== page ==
Christmas: constantly setting new logistics records

Bastian Späth, CEO/Vorstand EIKONA AG
Man with cap on head hangs string of lights on his window while standing on ladder

Continued growth in retail sales despite the crisis, ever larger market share for e-commerce combined with record volumes for parcel service providers: Christmas is an exceptional time for logistics. After all, whatever merchants sell, service providers have to deliver on time by 24 December.

The one day that everyone cares about. The one day that demands top performance. In sports, it would be a day at the Olympic Games or a world championship. For logistics providers, this day is Christmas – which comes once a year and more frequently than in many sports. It's when everything has to be done:

  • Millions of tons of goods delivered to distribution centres on time.
  • Huge quantities of goods picked.
  • All packages delivered.

Once everything is finished and families are enjoying the holidays, it is a lot like sports. Few realise just how many people and how much work it takes to deliver this level of performance. And that's reason enough to take a closer look at what logistics does for Christmas.


Gingerbread and light strings

Every year, the Christmas spirit starts building up, starting at the end of September. Gingerbread cookies arrive in the supermarkets as the first harbinger of the holiday season. Germans spend almost 190 million euros on gingerbread between September and December, according to a study conducted by the Nielsen market research institute. That is a lot of sweet merchandise for logistics professionals to distribute. The Christmas decorations that adorn streets and houses for the festive season come from further afield, usually from China. This, too, is the result of impressive logistics efforts: almost 30,000 metric tons of holiday goods make their way here, according to the German Federal Statistical Office: 18,000 tons of Christmas decorations, 7,600 tons of light strings, and 3,100 tons of Christmas tree ornaments. They travel a long distance by sea before lighting up Christmas trees and children's eyes.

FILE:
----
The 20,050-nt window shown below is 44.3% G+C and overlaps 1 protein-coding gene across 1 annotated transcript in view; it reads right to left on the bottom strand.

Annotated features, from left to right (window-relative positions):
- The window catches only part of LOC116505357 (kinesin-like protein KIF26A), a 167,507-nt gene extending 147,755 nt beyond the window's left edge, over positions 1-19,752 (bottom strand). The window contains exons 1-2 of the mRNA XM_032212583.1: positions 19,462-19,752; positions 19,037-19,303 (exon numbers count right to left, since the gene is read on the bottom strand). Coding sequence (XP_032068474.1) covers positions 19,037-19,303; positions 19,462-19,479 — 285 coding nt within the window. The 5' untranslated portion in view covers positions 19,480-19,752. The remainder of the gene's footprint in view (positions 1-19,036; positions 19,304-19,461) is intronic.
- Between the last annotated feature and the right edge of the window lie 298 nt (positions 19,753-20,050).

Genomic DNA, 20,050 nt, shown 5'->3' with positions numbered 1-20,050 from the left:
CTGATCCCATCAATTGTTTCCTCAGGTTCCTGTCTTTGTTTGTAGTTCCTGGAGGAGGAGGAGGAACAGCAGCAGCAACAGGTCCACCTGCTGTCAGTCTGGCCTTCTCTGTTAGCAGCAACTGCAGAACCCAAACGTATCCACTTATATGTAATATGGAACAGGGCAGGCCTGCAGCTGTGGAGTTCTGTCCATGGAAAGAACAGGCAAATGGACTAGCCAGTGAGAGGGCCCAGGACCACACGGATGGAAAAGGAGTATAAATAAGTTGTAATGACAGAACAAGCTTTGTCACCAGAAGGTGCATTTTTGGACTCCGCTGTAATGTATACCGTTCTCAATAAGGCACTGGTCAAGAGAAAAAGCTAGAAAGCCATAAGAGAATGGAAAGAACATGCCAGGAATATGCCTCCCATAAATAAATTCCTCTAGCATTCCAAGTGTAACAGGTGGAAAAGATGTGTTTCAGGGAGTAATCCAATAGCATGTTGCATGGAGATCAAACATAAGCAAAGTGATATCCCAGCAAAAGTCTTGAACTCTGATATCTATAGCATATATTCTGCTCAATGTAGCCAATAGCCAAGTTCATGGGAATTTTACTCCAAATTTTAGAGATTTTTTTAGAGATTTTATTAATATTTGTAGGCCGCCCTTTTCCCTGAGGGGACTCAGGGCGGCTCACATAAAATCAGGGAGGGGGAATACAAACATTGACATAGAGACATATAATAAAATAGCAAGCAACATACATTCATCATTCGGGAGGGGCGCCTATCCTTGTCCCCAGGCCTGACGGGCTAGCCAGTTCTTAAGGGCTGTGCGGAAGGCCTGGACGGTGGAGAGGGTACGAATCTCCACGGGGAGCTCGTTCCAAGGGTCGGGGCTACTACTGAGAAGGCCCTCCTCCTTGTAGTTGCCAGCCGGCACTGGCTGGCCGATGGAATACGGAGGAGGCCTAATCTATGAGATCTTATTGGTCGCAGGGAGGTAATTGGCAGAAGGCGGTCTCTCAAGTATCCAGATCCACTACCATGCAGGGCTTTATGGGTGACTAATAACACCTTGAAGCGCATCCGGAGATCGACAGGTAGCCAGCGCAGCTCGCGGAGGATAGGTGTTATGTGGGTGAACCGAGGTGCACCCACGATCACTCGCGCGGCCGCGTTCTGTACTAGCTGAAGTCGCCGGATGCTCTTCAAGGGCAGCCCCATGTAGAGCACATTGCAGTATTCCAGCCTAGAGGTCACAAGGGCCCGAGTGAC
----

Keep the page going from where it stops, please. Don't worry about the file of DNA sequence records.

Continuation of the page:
Hot phase

Parcel delivery at record speed

Parcel service providers saw business grow around 20 percent this year before Christmas. These are record-breaking, unprecedented numbers. Hermes delivered around 120 million parcels in the fourth quarter, while DPD delivered up to 2.5 million parcels a day, or 300,000 an hour. At DHL, the delivery staff often worked in three shifts in order to deliver the vast quantities on time. According to research conducted by the German Parcel and Express Logistics Association (BIEK), one delivery driver had to move a total of 5 metric tons of shipments every day. To do this, service providers added several thousand vehicles to their distribution fleets at short notice and hired roughly the same number of additional personnel. This is a huge increase that was extremely challenging to carry out.


Tackle peaks

According to bevh, the German e-commerce and distance selling trade association, online retail sales increased 19 percent in this year's Christmas season. This figure also meant a lot of extra work in the central warehouses and dispatch centres where orders have to be picked much more quickly. Many service providers increase their throughput by up to 40 percent before Christmas. After all, as retail partners, they have to support their customers' business. Retailers in all industries make 25 percent of the entire year's sales in the last two months of the year. Their annual profits, in other words, depend on Christmas business. The ability to execute all these orders as quickly as possible requires electronic data to be exchanged smoothly. Real-time information, event-based data transfers, and application programming interfaces (APIs) help keep goods flowing as quickly and efficiently as possible.


Promises delivered

When happy family members sit around the table, eat delicious food and open gifts that bring tremendous joy, you know that Christmas is a success. All because many people did their part. Or, to put it in other words: they delivered.

Bastian Späth
Bastian Späth

As a college-educated computer scientist, Bastian Späth understands how IT solutions are developed from the ground up. For more than 15 years, he has spent every workday collecting requirements, finding ideas, developing designs, setting up projects and getting them safely across the finish line.

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